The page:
Restaurant Review — Milamodo

In the grand tradition of terrific Asian restaurants in North America, Milamodo — Halifax’s best sushi restaurant — is located in an unassuming strip mall. In Clayton Park. It’s not auspicious, nestled in there with all the Steak ‘n Steins and Golden Arches, but sushi here is an art, aspiring to the levels attained by high-end restaurants in Vancouver and Osaka, Japan.

We arrive on a damp, foggy Wednesday night. The seating policy isn’t immediately clear, but a waitress soon encourages us to choose our own table.

We’re not as comfortable ordering sushi as we are ordering Chinese or Vietnamese food, but I’ve done my homework, so I’m in charge of ordering. One order of a type of sushi-nigiri generally consists of two pieces.

My appetizer is the vegetable gyoza (dumplings), and my partner orders the softshell crab, and we’re both pleased. My dumplings are slightly crispy on the outside, and the filling is a savory mixture of vegetable and tofu. The crab is battered and fried, giving satisfying crunch with each bite. The flavor is light and delicate, and the sweet-and-briny dipping sauce makes this a fine beginning.

In this setting, I’m perfectly happy to let the chef decide in what order our dishes should come, and as it happens, the last thing ordered arrives first. It’s Tofu Steak, a Chef’s Special. Four pieces of silken tofu, encased in tempura, are served in a citrusy-miso marinade. It’s delicious, but requires all of our chopsticking skills to enjoy.

Our sushi follows. Sushi is all about the rice — a special variety of short-grain rice. First in importance is texture: the rice must be just sticky enough to hold itself together, but not tacky or pasty. After the rice is cooled to body temperature, it is seasoned with a combination of rice vinegar, salt, sugar, kombu (a sea vegetable), and occasionally sake. While every chef makes his sushi rice with some combination of these ingredients, each recipe is unique to the main man behind the sushi bar.

The rice here is lovely. It gives all of Milamodo’s offerings a sweet and tangy subtleness. From the endless choices, we’ve ordered Inari (a mound of sushi rice surrounded by a sweetened-tofu skin), Ikura (salmon roe crowning a typical nori-wrapped piece), and Tai (red snapper on rice). The Inari works as a foil to the other two... the Ikura is oily and rich, the salmon eggs popping in your mouth, and the Tai is smooth and delicate, with a light flavor. My partner felt that the salmon roe was overpowering the more delicate fish.

In Japan, of course, sushi regarded as an art form. The more subtle, elegant, and difficult the dish’s execution, the more valuable and admirable it becomes. All of the senses should be engaged in a good piece of sushi. It’s important to appreciate the chef’s composition. Note the way the salmon roe glisten like tiny jewels on the sushi. Admire how the thin slices of fish are perfectly cut to offer a smooth layer of fish, with no bands of fat and muscle. A sushi chef apprentices for years to learn these skills, so each meal can work on so many levels.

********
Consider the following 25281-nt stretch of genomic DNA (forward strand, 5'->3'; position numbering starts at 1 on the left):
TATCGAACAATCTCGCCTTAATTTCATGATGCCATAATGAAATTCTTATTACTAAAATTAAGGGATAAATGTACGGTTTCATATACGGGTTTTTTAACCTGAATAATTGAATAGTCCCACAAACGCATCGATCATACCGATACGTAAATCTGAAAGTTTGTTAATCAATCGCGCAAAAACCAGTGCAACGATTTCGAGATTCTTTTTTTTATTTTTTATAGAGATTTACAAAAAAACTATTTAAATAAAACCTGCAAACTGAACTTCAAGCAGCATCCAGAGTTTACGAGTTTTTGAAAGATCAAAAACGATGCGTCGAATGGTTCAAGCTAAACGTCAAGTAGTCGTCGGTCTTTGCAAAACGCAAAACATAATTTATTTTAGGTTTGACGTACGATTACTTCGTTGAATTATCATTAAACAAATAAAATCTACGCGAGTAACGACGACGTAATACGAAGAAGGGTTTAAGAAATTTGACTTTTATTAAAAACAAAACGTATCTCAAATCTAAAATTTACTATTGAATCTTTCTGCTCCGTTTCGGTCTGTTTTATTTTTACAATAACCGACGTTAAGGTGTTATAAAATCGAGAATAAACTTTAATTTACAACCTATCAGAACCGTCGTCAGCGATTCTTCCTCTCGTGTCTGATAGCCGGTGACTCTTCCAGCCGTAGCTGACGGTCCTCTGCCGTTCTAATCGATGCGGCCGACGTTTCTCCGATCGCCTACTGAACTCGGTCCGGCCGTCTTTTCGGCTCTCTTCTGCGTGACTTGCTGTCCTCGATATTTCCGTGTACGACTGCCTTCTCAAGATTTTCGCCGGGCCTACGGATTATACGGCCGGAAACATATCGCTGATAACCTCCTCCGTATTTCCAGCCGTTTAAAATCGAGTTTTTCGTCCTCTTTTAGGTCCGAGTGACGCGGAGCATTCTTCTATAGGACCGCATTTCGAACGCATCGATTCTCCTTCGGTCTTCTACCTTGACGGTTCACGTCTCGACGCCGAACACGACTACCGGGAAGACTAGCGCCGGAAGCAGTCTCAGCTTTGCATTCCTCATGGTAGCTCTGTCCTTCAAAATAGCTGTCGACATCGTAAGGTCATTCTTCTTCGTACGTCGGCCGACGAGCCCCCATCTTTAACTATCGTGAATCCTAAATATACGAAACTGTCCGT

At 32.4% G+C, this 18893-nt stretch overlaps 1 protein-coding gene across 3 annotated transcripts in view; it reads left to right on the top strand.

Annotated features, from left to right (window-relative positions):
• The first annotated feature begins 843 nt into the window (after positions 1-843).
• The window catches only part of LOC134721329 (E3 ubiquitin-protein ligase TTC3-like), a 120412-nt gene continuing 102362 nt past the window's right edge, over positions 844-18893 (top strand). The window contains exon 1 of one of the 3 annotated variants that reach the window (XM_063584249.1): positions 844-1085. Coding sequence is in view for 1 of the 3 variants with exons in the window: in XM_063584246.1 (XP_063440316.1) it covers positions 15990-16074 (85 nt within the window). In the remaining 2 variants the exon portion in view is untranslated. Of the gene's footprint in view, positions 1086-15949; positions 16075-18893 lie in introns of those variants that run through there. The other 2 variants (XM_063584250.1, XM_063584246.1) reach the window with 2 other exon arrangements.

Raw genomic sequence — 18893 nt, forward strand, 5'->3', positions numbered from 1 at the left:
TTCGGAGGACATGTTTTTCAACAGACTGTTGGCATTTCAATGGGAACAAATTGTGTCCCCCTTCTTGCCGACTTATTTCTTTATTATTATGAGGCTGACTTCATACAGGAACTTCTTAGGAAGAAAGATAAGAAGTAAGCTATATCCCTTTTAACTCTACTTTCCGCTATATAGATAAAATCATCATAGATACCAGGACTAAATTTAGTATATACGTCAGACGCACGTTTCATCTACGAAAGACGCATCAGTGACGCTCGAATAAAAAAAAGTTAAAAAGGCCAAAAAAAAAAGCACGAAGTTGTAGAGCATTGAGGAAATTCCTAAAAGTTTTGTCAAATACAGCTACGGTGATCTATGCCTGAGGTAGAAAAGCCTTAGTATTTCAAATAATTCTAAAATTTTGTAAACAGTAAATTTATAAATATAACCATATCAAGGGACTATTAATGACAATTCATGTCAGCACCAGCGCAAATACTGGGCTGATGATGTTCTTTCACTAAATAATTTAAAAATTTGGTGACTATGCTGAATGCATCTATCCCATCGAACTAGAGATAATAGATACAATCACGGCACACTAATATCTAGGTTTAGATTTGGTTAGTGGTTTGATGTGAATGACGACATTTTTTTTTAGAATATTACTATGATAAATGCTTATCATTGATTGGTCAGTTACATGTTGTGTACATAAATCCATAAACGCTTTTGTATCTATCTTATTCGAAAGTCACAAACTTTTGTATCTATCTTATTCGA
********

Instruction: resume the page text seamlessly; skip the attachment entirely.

Next is our sashimi, made from sake, or salmon. These is just pure, slippery slices of fish. We dip them into soya and savor a taste so remarkably different from either cooked or smoked salmon.

Last to come is our shrimp tempura maki. Maki is a whole roll of nigiri-sushi, so our order consists of six pieces, and they’re fabulous. The maki is filled with a crunchy tempura-fried shrimp, creamy slices of avocado, and sushi rice. The flavors and textures complement each other perfectly, and it’s easily my favorite.

Our dessert provides our meal’s first wrong note. We both order bananas tempura, one with green tea ice cream, the other with red bean. The oil our bananas were fried in might have been too old. The bananas aren’t overcooked, but the oily smell overpowers. However, the green tea ice cream is subtle and sweet, with authentic flavors, and the red bean ice cream is actually studded with red beans. Both ice creams are good, but our desserts don’t rise to the level of the rest of the meal on this occasion.

Milamodo is well off the beaten track, and you’ll be forgiven for wondering if Clayton Park is an ideal spot to run a sushi restaurant. But the truth is that sushi of this caliber is uncommon in the Maritimes. Five or six tables — and the sushi bar — were filled during our dinner, so this hideaway is no longer a secret. If you haven’t been yet, try Milamodo when you’re in the mood for something extraordinary, and possibly outside your comfort zone. Milamodo is truly a diamond in the rough

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